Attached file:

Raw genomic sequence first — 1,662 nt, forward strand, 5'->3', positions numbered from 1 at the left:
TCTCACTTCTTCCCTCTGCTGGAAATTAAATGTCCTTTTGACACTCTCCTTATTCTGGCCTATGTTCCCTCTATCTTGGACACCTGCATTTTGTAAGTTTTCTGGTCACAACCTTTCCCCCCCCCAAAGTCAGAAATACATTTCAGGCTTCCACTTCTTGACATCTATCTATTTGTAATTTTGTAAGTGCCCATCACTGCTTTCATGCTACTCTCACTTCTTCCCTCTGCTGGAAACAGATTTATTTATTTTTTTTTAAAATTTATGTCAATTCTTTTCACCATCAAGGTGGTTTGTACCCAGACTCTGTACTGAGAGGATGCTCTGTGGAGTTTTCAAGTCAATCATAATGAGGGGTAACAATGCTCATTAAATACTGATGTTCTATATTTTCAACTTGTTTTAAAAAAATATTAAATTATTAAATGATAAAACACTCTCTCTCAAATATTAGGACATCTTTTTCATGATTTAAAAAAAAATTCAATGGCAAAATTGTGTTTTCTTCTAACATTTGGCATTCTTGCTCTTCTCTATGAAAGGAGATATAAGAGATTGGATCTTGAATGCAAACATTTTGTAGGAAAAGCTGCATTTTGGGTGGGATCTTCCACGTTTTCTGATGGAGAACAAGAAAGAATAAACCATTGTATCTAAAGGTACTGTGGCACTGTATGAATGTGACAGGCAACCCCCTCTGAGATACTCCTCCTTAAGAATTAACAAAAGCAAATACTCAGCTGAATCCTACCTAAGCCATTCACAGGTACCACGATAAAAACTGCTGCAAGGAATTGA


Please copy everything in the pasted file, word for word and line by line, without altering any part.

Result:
Raw genomic sequence first — 1,662 nt, forward strand, 5'->3', positions numbered from 1 at the left:
TCTCACTTCTTCCCTCTGCTGGAAATTAAATGTCCTTTTGACACTCTCCTTATTCTGGCCTATGTTCCCTCTATCTTGGACACCTGCATTTTGTAAGTTTTCTGGTCACAACCTTTCCCCCCCCCAAAGTCAGAAATACATTTCAGGCTTCCACTTCTTGACATCTATCTATTTGTAATTTTGTAAGTGCCCATCACTGCTTTCATGCTACTCTCACTTCTTCCCTCTGCTGGAAACAGATTTATTTATTTTTTTTTAAAATTTATGTCAATTCTTTTCACCATCAAGGTGGTTTGTACCCAGACTCTGTACTGAGAGGATGCTCTGTGGAGTTTTCAAGTCAATCATAATGAGGGGTAACAATGCTCATTAAATACTGATGTTCTATATTTTCAACTTGTTTTAAAAAAATATTAAATTATTAAATGATAAAACACTCTCTCTCAAATATTAGGACATCTTTTTCATGATTTAAAAAAAAATTCAATGGCAAAATTGTGTTTTCTTCTAACATTTGGCATTCTTGCTCTTCTCTATGAAAGGAGATATAAGAGATTGGATCTTGAATGCAAACATTTTGTAGGAAAAGCTGCATTTTGGGTGGGATCTTCCACGTTTTCTGATGGAGAACAAGAAAGAATAAACCATTGTATCTAAAGGTACTGTGGCACTGTATGAATGTGACAGGCAACCCCCTCTGAGATACTCCTCCTTAAGAATTAACAAAAGCAAATACTCAGCTGAATCCTACCTAAGCCATTCACAGGTACCACGATAAAAACTGCTGCAAGGAATTGA